Drink of the Week

Hot Whiskey Toddyzacapa-hot-toddy-290x290

  • 2oz Bourbon
  • 1/2oz Lemon
  • 3/4oz Honey
  • Boiling hot water
  • 3 Cloves

Garnish: Lemon Wedge

You must put in the spirits before the hot water, then stir with a spoon. Use a Toddy glass if you have one.

It is officially flu season, and sadly today I am writing this post from the comfort of my bed with a horrible sore throat and a stuffy nose! HOWEVER a silver lining can be found in the above drink which is great when you’re feeling a little under the weather.

Honey and lemon are very soothing for a sore throat, and the alcohol will kill some of those germs…even if I just made all that up, the drink tastes great and you will at least feel better from drinking it!

The original recipe of a toddy calls for Brandy as the base, however Bourbon has become a popular alternative and American standard for the recipe. It is a really old drink so the origins are complicated and a little unclear, however Jerry Thomas writes about the Brandy Toddy and Whiskey Toddy in his book “How to mix drinks or the Bon-Vivant’s companion”  1862.

The Brandy Toddy being the one described with hot water, the Whiskey toddy says to use ice. I personally like using Whiskey in a hot toddy, although it is unclear why Jerry Thomas favored Brandy as the base for the hot version.  A Whiskey toddy is mentioned in Charles Dickens first book ‘The pickwick papers” which was written in 1867, so we know the late 1800s saw it as a fairly popular drink for cold nights.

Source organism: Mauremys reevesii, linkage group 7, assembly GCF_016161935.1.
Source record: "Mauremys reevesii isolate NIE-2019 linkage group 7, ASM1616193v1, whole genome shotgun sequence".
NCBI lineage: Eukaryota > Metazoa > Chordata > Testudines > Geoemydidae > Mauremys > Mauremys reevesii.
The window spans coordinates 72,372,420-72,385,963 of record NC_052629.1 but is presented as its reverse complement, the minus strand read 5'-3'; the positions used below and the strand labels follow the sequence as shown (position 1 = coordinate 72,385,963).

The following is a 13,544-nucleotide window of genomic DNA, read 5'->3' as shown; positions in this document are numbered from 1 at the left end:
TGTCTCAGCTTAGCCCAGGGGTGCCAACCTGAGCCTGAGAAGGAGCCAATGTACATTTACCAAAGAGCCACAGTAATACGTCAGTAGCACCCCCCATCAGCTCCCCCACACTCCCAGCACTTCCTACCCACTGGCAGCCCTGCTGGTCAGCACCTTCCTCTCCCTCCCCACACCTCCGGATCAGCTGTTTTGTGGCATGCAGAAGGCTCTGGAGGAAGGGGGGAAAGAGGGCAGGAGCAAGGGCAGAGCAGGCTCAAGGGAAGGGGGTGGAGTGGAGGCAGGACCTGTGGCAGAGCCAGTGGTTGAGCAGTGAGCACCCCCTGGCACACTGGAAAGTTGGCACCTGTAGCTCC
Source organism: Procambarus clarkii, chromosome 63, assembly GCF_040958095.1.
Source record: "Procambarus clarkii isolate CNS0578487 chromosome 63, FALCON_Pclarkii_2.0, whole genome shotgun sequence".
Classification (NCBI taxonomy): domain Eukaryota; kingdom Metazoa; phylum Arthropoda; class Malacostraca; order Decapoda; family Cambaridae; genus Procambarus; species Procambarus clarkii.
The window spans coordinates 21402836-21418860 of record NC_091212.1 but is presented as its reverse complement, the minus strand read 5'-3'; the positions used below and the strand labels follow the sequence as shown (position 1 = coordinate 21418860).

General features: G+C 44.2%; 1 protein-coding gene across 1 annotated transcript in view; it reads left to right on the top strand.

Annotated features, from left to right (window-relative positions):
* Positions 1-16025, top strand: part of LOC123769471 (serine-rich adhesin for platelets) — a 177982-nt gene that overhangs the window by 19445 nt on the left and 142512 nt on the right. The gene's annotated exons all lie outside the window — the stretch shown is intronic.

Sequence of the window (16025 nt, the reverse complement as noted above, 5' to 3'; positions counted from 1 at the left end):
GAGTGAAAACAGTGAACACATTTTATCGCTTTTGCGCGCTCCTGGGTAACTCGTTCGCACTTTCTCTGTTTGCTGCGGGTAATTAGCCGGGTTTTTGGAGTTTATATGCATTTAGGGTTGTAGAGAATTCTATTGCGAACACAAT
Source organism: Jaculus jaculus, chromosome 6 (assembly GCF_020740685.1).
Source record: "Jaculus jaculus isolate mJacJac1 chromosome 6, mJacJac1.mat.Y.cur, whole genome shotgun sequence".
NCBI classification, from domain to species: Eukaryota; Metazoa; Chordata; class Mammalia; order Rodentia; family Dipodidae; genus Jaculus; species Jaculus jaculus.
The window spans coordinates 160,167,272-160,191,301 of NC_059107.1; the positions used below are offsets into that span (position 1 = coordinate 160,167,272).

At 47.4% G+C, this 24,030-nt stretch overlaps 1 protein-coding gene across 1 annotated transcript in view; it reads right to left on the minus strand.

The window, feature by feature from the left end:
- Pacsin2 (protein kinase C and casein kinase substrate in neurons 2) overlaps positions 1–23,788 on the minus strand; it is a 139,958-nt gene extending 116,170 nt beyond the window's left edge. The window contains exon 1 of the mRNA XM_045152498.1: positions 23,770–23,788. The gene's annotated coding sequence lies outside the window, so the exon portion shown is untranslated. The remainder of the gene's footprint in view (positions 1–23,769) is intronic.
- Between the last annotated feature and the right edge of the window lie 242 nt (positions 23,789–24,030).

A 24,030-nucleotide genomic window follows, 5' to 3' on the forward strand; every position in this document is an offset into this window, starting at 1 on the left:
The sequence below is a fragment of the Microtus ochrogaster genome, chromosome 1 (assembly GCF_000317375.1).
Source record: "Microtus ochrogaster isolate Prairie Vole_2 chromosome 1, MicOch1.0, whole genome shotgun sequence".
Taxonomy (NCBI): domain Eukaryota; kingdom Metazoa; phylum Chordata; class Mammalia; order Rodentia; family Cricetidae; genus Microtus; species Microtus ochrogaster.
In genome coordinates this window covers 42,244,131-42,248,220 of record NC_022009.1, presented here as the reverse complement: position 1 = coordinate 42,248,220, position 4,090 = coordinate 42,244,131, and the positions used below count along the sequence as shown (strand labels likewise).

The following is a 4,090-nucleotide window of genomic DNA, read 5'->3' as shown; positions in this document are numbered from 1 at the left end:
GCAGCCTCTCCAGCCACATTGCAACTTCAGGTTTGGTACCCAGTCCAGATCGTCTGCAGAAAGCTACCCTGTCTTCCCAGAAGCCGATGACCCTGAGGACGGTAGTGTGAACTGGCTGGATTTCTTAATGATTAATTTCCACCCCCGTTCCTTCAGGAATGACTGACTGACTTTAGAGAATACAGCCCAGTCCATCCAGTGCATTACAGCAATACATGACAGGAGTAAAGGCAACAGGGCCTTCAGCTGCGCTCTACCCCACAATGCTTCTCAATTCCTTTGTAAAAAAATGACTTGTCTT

Just so you know, a Toddy glass is a heat resistant glass mug that is perfect for Irish coffees as well as Toddy’s.  It is always a good idea to warm the glass before pouring in the boiling liquid, to prevent any risk of cracking.   If you don’t have a toddy mug in your collection, I recommend getting one because they are always useful to have around for hot drinks.

Advertisements

Leave a comment

Filed under Drink of the Week

Leave a Reply

Fill in your details below or click an icon to log in:

WordPress.com Logo

You are commenting using your WordPress.com account. Log Out / Change )

Twitter picture

You are commenting using your Twitter account. Log Out / Change )

Facebook photo

You are commenting using your Facebook account. Log Out / Change )

Google+ photo

You are commenting using your Google+ account. Log Out / Change )

Connecting to %s